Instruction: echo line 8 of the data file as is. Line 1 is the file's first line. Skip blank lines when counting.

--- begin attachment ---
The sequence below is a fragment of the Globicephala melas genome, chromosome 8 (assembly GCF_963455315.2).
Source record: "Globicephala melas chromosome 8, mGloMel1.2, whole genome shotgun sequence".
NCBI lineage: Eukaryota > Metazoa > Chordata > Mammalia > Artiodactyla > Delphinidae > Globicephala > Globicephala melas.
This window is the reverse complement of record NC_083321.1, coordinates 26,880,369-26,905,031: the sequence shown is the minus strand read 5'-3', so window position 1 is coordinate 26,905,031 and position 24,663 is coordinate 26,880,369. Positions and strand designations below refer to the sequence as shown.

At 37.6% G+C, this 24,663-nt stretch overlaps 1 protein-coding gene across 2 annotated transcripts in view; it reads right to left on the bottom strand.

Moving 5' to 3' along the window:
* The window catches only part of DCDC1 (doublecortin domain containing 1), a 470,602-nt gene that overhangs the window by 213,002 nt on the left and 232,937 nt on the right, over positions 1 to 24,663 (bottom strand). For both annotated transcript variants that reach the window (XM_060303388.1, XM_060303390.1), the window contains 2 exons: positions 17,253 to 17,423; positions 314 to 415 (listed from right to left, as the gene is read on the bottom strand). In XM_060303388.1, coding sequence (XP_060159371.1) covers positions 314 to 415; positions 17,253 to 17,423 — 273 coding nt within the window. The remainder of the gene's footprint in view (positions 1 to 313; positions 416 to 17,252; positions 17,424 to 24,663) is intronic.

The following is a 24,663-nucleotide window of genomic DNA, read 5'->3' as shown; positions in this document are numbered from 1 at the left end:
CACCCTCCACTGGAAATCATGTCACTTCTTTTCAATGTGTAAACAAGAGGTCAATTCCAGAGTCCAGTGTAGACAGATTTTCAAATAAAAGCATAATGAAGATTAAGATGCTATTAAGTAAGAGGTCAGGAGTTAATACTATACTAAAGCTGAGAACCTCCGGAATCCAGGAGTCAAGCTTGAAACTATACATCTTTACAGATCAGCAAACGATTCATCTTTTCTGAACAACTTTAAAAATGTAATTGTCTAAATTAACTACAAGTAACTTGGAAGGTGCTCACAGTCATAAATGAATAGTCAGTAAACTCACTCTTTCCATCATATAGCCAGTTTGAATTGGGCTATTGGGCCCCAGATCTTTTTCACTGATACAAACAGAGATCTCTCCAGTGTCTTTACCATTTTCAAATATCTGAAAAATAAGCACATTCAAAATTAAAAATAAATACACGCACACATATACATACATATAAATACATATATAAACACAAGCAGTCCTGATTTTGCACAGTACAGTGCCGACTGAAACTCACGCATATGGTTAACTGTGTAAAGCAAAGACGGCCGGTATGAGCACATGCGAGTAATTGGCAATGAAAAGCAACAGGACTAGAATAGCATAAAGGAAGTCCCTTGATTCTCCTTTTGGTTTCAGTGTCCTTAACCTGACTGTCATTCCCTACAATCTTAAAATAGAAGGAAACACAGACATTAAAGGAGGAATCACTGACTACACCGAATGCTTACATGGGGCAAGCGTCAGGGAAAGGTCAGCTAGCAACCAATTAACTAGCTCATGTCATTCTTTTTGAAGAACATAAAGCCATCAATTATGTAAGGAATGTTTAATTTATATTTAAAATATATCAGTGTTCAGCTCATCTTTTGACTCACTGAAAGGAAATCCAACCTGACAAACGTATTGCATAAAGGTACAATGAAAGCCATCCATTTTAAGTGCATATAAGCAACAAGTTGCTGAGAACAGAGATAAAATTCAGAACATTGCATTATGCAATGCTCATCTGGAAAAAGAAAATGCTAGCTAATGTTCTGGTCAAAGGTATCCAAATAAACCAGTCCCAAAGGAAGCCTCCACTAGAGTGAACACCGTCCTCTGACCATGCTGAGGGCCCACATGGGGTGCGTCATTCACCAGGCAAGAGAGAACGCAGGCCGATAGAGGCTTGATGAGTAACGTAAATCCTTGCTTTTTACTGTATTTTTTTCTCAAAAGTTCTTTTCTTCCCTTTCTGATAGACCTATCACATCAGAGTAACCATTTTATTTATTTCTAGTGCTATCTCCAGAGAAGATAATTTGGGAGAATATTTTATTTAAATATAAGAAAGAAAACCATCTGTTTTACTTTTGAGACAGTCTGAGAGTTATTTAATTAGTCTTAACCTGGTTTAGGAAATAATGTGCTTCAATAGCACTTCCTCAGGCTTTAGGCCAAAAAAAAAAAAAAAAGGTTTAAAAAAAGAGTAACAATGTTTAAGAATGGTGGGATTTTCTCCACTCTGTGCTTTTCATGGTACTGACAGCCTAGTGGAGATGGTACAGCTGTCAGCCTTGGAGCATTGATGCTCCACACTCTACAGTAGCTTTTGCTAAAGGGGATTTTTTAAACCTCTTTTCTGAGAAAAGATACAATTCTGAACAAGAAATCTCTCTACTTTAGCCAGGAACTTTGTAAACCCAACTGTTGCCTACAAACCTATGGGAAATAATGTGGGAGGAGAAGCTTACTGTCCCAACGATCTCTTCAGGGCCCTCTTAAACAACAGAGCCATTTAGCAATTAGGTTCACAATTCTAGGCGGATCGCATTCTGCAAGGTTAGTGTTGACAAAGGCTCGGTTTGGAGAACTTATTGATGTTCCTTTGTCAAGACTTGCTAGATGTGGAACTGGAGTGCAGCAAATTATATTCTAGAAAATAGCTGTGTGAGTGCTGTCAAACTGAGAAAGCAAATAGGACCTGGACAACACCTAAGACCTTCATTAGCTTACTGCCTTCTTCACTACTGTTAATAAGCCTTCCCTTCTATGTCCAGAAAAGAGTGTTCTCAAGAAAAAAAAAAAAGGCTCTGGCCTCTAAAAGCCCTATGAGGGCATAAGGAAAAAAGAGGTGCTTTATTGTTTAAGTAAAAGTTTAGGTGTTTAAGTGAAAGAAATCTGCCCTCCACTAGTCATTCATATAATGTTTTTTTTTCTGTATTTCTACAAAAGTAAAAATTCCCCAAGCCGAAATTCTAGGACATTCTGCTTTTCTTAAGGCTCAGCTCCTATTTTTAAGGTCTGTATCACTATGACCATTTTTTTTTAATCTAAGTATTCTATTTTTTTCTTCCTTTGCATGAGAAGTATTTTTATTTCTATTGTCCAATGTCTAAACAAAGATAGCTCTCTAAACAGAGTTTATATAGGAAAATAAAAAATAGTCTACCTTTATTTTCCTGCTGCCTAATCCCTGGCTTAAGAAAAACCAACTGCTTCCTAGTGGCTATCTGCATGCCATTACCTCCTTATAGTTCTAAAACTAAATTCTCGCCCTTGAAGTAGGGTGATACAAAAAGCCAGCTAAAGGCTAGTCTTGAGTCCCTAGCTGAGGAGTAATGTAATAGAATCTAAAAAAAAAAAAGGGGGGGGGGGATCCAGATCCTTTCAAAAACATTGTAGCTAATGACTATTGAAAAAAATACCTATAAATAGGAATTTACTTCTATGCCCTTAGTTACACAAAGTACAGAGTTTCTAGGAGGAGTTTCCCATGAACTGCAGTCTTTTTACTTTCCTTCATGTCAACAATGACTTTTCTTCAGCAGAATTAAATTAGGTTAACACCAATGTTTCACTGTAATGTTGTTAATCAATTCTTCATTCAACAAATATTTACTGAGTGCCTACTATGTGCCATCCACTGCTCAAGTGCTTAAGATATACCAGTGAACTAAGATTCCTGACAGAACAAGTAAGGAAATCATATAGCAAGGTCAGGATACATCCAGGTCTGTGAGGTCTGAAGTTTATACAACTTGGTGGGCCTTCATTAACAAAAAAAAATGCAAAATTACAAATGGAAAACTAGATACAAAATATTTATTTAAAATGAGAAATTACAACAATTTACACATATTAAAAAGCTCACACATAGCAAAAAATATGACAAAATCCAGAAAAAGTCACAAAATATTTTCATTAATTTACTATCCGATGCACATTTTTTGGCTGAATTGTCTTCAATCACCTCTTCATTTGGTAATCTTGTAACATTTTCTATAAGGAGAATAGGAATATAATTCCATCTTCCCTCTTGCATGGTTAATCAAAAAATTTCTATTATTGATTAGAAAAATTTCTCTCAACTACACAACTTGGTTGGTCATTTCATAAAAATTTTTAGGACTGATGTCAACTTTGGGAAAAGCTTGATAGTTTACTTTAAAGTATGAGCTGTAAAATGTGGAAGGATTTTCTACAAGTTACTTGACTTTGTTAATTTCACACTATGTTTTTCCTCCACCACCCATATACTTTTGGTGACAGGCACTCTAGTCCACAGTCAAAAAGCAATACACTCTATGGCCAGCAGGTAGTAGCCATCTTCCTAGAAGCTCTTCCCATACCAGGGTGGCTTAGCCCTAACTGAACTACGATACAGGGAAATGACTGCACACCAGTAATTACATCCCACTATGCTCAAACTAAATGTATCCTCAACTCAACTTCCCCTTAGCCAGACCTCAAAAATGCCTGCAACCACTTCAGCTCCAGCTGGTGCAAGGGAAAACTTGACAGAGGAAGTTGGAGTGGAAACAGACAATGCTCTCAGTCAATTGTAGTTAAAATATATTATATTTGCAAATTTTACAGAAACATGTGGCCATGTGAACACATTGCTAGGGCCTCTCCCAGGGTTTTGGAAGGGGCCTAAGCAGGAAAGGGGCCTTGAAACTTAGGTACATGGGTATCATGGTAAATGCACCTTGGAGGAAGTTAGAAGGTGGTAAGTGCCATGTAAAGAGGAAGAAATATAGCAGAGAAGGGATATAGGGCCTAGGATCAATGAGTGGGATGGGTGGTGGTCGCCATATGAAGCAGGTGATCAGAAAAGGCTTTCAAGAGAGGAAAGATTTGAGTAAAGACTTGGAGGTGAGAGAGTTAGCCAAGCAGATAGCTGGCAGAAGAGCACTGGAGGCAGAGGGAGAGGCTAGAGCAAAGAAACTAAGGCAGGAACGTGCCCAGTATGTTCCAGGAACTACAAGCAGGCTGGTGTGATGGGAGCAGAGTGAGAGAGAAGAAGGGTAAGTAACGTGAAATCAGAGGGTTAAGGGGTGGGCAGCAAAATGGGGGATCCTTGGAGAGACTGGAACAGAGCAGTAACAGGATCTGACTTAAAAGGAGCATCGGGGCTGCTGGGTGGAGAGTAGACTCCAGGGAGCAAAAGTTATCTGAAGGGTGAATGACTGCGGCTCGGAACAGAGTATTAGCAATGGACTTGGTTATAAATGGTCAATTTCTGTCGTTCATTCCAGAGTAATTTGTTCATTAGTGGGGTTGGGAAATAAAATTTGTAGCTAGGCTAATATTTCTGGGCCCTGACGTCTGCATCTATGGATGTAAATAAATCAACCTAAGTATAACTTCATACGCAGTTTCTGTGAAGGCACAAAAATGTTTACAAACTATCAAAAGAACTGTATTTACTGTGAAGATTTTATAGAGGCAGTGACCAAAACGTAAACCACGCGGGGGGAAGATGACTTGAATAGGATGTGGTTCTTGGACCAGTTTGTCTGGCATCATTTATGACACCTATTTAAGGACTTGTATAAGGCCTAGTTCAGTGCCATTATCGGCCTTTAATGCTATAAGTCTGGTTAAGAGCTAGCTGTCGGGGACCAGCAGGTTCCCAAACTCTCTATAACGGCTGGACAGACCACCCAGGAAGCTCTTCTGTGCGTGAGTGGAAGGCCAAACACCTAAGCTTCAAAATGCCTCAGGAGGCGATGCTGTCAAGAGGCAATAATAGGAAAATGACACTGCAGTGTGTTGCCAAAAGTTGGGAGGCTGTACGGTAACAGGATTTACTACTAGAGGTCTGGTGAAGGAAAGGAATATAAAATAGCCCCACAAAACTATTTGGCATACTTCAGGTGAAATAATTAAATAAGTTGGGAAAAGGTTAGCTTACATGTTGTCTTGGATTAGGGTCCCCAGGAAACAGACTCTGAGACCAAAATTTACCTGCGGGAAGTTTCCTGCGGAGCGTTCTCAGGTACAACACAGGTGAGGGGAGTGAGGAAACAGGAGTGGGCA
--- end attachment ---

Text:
The following is a 24,663-nucleotide window of genomic DNA, read 5'->3' as shown; positions in this document are numbered from 1 at the left end: